When I first heard that Double Dragon 4 was making a comeback, I felt ecstatic. Double Dragon II: The Revenge was one of my favorite NES games as a kid, and after seeing that the artwork being used for Double Dragon 4 was indeed a nod to Double Dragon II I felt even more optimistic about the return of Billy and Jimmy Lee. When I got a chance to dive into the game, what I felt was a combination of nostalgic overload and stale combat. Confused? I’d be surprised if you weren’t. Read on and I’ll explain what I mean.
Double Dragon 4 follows up as a direct sequel of the events of Double Dragon II following the defeat of the Black Warriors. The twin masters face a new threat from a new gang who call themselves the Renegades who have created the ultimate staple with the Black Warriors to destroy the Double Dragons.
In addition to the story mode, there is a two player dueling mode as well as a tower mode. Players can use the characters they encounter in story mode in the dueling and tower mode. I thought these modes were a really cool nod to the original Double Dragon as that game had a dueling mode as well. It was nice to see Arc System Works include this in the game.
Double Dragon Battle Mode From The NES
Tower Mode puts you against multiple enemies in a room. Fight through as many enemies as you can, in order to move on to the next level of the tower. The more enemies you are able to defeat, the more will be available to play in other modes throughout the course of the game.
The graphics for Double Dragon IV are based on their Double Dragon II counterpart which utilized an 8-bit system. It’s a nice throwback and while we are so used to playing games that have smooth layers, with realistic textures, I must admit that it was quite nice to throw it back a bit.
The music in the game is great too. Composer Kazunaka Yamane did a fantastic job of mixing in the classic soundtrack with some new mixes that flowed with Double Dragon 4 quite well. One of the awesome features in the game allows you to adjust the music track to chiptune to fit in with the artwork the game encompasses. I thought this was a nice touch and when I play now, I make sure that I use the chiptune version for the music.
Double Dragon 4 is a classic beat ’em up game and for the current generation that may not stand well. Gameplay can get stale after a short time of only being able to use a certain amount of moves. Weapons can be used along the way, but there is no inventory system to keep them as you play. However where the gameplay excels is what it was built for – which is a direct sequel to Double Dragon II. If you were born in or before 1982, you will already know what to expect out of this game. The game plays and feels exactly like it was created for the Nintendo Entertainment System and for that, I applaud ASW. In fact, they are able to take it one step further as multiple enemies can be a part of the fighting experience – which makes the game somewhat more difficult, but it is also a nice surprise to see so many 8-bit sprites on the screen trying to kick my ass at once. It took me a second to get used to it but I realized and quickly remembered that this is 2017 and I’m playing on a PlayStation 4 which can easily handle these kind of graphics and gameplay simultaneously.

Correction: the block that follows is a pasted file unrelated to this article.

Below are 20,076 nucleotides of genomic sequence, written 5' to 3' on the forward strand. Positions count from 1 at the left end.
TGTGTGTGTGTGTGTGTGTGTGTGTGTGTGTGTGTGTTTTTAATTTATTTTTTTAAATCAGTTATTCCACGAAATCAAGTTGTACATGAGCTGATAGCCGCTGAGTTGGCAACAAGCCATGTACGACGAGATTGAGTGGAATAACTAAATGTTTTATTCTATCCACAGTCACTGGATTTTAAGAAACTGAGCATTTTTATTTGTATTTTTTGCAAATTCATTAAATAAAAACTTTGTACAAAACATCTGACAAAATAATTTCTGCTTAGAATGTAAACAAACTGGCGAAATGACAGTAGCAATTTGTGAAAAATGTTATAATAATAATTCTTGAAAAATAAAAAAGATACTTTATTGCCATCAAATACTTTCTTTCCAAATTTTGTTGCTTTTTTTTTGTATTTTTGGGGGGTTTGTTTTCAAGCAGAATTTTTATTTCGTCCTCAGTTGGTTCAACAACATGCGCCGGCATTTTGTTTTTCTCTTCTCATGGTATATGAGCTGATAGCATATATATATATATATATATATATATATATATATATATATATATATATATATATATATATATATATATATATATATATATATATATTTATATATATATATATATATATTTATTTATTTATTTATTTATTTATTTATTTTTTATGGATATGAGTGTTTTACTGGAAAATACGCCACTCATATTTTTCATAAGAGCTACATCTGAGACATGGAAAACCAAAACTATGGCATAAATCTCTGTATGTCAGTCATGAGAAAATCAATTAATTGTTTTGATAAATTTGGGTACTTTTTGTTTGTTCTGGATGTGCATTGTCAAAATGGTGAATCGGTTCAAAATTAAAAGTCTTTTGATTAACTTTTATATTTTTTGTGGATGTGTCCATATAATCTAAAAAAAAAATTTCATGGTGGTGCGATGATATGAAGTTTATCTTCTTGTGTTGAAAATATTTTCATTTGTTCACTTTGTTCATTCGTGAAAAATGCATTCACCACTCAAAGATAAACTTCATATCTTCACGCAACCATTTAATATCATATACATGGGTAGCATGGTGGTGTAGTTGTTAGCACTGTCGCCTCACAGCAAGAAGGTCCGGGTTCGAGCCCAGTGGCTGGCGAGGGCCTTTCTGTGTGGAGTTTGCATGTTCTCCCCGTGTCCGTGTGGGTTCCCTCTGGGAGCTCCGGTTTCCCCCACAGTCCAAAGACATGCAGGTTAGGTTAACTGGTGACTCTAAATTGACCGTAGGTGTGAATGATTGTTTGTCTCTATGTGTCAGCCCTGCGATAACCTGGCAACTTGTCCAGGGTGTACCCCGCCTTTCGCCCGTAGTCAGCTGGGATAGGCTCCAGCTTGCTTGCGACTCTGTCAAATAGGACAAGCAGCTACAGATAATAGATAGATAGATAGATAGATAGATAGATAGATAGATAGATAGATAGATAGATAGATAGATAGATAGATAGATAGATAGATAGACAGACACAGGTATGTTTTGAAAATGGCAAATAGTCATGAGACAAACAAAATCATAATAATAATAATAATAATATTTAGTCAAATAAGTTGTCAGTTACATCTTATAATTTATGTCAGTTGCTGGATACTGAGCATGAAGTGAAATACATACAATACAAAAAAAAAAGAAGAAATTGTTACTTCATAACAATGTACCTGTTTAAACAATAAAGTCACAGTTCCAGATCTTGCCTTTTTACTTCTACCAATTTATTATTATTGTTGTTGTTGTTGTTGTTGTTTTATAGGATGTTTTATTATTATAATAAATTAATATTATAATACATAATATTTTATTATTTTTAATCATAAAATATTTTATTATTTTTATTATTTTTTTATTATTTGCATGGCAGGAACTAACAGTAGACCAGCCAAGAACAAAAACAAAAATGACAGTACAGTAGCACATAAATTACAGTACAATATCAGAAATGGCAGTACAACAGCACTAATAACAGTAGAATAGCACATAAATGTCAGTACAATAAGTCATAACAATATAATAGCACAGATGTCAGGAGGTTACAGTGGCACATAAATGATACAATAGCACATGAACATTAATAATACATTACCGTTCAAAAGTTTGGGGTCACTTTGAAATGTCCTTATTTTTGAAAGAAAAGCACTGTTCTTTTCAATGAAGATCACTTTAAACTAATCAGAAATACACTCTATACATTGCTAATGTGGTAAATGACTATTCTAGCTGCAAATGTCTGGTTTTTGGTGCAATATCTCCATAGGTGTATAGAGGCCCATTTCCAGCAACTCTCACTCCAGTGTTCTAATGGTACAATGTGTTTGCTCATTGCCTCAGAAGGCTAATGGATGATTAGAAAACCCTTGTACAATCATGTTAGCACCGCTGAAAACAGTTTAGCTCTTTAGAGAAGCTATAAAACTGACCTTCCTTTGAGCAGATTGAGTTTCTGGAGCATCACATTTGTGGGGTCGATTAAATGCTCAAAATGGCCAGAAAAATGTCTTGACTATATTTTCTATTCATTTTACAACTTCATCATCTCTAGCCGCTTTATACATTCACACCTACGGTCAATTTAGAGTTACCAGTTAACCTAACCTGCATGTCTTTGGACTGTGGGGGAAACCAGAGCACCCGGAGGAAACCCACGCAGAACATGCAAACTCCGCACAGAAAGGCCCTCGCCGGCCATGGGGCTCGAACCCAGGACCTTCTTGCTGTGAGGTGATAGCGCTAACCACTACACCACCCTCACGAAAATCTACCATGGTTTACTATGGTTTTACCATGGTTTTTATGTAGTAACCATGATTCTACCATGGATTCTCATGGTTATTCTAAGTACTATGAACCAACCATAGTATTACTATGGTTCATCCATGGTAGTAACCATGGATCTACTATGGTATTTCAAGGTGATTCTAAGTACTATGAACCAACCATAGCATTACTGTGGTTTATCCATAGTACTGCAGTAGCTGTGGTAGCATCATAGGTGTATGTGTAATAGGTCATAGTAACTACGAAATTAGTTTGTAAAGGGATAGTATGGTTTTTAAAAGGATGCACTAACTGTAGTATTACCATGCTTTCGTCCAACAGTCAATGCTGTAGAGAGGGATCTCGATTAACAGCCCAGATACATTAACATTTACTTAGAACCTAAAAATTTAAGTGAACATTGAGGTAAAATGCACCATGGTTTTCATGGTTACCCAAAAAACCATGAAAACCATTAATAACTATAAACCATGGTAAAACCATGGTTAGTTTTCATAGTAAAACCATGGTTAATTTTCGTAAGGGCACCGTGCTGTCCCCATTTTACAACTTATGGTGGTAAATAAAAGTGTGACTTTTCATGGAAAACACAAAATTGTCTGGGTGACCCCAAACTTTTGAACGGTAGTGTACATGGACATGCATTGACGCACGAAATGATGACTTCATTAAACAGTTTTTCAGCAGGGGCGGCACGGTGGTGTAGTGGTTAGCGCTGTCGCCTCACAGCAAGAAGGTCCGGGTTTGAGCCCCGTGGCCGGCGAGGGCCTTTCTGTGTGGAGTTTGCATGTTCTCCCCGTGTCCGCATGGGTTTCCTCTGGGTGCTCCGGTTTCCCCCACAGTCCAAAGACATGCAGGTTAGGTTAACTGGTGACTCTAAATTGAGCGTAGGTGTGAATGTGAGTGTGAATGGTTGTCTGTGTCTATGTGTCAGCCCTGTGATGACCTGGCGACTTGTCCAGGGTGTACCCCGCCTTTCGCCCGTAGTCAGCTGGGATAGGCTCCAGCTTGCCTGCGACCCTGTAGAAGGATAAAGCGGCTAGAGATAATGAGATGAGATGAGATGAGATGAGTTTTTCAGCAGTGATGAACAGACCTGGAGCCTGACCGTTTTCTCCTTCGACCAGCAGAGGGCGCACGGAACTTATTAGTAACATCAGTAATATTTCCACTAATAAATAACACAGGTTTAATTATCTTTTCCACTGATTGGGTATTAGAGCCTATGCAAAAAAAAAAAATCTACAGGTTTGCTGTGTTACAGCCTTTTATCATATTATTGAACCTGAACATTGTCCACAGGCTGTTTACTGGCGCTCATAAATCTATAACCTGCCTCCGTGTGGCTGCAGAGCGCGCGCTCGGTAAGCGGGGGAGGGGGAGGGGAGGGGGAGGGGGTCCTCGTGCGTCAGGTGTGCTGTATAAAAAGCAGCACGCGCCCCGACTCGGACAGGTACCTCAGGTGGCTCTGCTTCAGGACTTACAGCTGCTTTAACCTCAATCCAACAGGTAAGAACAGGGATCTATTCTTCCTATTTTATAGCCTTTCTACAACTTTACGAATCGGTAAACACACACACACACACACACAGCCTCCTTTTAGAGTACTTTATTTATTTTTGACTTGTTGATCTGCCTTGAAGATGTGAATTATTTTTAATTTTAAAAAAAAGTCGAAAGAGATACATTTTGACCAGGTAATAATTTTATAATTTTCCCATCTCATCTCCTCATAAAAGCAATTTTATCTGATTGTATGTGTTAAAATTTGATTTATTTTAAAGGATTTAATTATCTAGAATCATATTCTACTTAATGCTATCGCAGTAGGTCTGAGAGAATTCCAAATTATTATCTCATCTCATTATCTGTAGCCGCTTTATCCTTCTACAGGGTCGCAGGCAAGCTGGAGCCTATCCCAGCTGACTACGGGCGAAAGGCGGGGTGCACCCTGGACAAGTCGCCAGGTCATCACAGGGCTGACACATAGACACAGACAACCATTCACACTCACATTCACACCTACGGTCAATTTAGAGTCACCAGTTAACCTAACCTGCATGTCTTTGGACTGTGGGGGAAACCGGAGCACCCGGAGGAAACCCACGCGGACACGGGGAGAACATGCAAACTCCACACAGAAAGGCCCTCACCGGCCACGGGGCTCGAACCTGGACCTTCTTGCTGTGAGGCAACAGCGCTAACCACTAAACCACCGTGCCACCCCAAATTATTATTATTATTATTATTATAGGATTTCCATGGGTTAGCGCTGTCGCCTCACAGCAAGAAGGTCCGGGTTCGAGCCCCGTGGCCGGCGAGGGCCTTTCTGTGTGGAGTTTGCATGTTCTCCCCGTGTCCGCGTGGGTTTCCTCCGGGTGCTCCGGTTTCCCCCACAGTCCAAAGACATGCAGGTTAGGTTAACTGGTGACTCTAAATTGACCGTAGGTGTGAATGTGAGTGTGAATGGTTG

Double Dragon 4 is a solid game to play alone or with friends. Sure, the gameplay can get stale after awhile but it serves as one of those types of games that you can always pick up and play and have a fun time. While it may not stand up well with certain age brackets with the jerky controls, the older crowd may come to appreciate a type of game like this to come along and remind us how challenging, entertaining, and fun this series can be. The game is available now on Steam and PlayStation 4 for $6.99. For all things Double Dragon 4 and classic beat ’em ups – keep it locked to Mammoth Gamers!
+ Nostalgic value from the sound to the graphics
+ Familiar characters such as Linda, Abobo, and Williams waiting to get their asses kicked
+ A game that you can pick up at anytime
+ Multiple game modes including Tower, Battle, and Story Mode
– The game gets somewhat difficult in later levels
– Depending on the age bracket, this game will either bore or annoy you with the jerky controls
– Overall story is pretty bland